*   *   *

So I’m stuck somewhere in Southeast Georgia.  I have no money.   I have no friends.  I have no place to stay.  And I have no idea what I’m going to do next.  All I have is a .45 and twelve bullets.

*   *   *

The Greyhound bus dropped me in off in a place called Kingsland.  Funny, doesn’t look like too much royalty around here.  I knew I was in trouble when I saw that the bus stop shared space with a hardware store, that was in the same building as a butcher’s shop.  Oh well.  A mission is a mission.  Or so I thought.  I wasn’t really sure how I was gonna handle it though.  I’d never killed anyone before.  And wasn’t all that anxious to get started.

*    *    *

What makes you believe the Devil resides in Hell? When I heard those words… let’s just say my life took a serious turn at that point.  I lived in Atlanta and worked at the Cartoon Network.  I was a brand new producer, brought in to create adult-themed cartoons.  I say this to inform you of my vivid imagination.  So as I stood in front of my bathroom mirror, and saw the man appear out of thin air I just knew I was dreaming.   Or at the very worst, hallucinating.  The cartoon I was developing was about a ghost, so I thought my mind was just playing tricks on me.

                “Do you believe the Devil is real?” he said.

I quickly turned my head only to find that the bathroom was empty.  However, when I turned back around, there he was.  Exact same place.  Hadn’t moved.

“I said, do you believe the Devil is real?”

How do you respond to a question like that?  To a guy that isn’t there? 

“Uh—well I… it’s never come up in a conversation before.”

“It’s come up now.”

At this point I’m thinking about not eating after 7:00 ever again.  I’m also trying to figure out what to say in response, but I can’t take my eyes off this guy.  He’s black, about 6’5”, with long black hair straight down past his shoulders.  He looked almost like Sam Jackson in “Jackie Brown. “ He was definitely a bad motherfucker, or one hell of an illusion.  I couldn’t tell which.

“Yeah.  I suppose he’s real.  There’s a Hell isn’t there?”

Then he had to say it.  Back then, I had never really opened myself up to that possibility.  We’re taught from the time we’re little kids about Heaven and Hell, and God’s in Heaven and the Devil’s in Hell.  So I’m thinking what in the world would make him say that?  What did it have to do with me?  Was he the Devil?

*    *    *

Barry Reed.  Standing in the half-bus terminal half-Hardware shop I opened up a phone book.  It wasn’t that thick, so I figured I might be in luck.  Alex Reed.  Andre Reed.  Brian Reed.  My luck didn’t kick in quite how I had hoped.  Never mind the fact that I didn’t know what the guy looked like, where he lived, where he worked, nothing like that.  I was put on a crowded, smelly, festering Greyhound bus, and the next thing I know I’m here.  

“You wouldn’t happen to know a Barry Reed, would you?”  I figured it was worth a shot.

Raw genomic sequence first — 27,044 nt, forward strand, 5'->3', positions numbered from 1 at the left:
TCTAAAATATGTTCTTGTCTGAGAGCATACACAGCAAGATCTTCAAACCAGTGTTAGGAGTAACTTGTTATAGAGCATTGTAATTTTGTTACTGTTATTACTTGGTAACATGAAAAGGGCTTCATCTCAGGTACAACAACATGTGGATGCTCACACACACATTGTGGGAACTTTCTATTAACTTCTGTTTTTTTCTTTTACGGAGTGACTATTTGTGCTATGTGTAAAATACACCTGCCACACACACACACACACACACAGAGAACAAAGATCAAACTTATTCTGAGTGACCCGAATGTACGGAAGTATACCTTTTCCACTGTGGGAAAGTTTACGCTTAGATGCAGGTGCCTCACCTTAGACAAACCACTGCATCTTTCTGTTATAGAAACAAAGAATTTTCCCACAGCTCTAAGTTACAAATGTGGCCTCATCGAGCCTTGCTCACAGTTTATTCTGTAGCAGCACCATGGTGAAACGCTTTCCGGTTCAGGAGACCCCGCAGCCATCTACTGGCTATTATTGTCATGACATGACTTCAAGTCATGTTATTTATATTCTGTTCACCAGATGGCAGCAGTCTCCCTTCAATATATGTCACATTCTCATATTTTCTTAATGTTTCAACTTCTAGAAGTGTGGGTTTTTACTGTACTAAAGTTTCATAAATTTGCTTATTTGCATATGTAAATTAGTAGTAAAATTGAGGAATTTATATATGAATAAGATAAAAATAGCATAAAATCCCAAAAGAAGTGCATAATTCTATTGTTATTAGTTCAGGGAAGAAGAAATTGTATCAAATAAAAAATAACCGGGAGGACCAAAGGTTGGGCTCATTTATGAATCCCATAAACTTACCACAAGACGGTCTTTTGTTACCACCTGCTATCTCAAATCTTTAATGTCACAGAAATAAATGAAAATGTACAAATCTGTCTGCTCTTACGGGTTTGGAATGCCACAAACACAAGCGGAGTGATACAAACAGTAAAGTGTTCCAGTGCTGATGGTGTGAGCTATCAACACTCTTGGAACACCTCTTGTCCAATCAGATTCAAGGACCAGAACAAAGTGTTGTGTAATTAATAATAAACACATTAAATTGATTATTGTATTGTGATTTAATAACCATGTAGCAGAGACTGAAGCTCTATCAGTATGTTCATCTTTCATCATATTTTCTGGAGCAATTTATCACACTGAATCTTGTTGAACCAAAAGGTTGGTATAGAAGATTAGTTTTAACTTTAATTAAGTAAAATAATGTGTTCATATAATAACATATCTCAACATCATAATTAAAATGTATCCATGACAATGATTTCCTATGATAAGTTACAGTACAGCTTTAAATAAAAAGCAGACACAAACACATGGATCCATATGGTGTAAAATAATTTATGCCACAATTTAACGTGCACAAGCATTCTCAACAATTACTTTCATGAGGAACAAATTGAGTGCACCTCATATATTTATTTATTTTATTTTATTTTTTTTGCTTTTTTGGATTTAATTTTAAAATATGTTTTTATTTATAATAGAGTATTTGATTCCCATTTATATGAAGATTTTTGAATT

“Barry Reed, huh?  No… don’t think I know a Barry Reed.”  The counter clerk said.  He was a short old white man, maybe about 55 years old.  He looked like one of those guys you always see in the movies that knows everybody’s business.  I was certain he was in the know.

“Thanks for—” 

“Now hold on.  I’m not done, just yet.  I was fixin to say, maybe he’s kin to Greg Reed.  I do know Greg and I believe he’s got a brother.”

“Really?  Great.  Do you know where I can find him?” 

“Yeah.”  He said as I waited for him to fill in the blanks.  And I waited some more, as he looked straight into my eyes for at least thirty seconds without blinking.  It kind of freaked me out.

“Can you tell me?”


You’re on a mission.  You’re on a mission.  I kept repeating it in my head, hoping not to get completely frustrated by Matlock.  Damn those eyes.

“Are you going to tell me?”


“On what?”

“I may not be the brightest bulb on the tree, but I’m a damn site brighter than the dimmest.  You get off a bus with no luggage.  Not even a handbag.  Nothing.  You come in here ask for a phone book.  Don’t make a call.  But the next thing you ask me is do I know Barry Reed.  Nothing about a hotel, or a restaurant, or even a liquor store.  All you want to know is where you can find Barry Reed.  Not to mention how you’re dressed.  I ain’t Jewish, but I know when something isn’t kosher… Newell.” 

I stood there frozen as he began to smile at me. 

“I’m not gonna make this easy for you.  I want them as much as you do.”

It took a Herculean effort to unlock the muscles in my body, but when I finally did I ran out of that hardware store faster than Usain Bolt with a lump a hot coal in his back pocket.  Once I hit the outside, I continued running down the street until I found a convenience store.  Gasping for air, I walked over to the beverage section and opened a refrigerator door.  As the cool air washed over me, I thought about what the old man said to me.  I then came to the realization that the words of my visitor were hauntingly ringing true.

*    *    *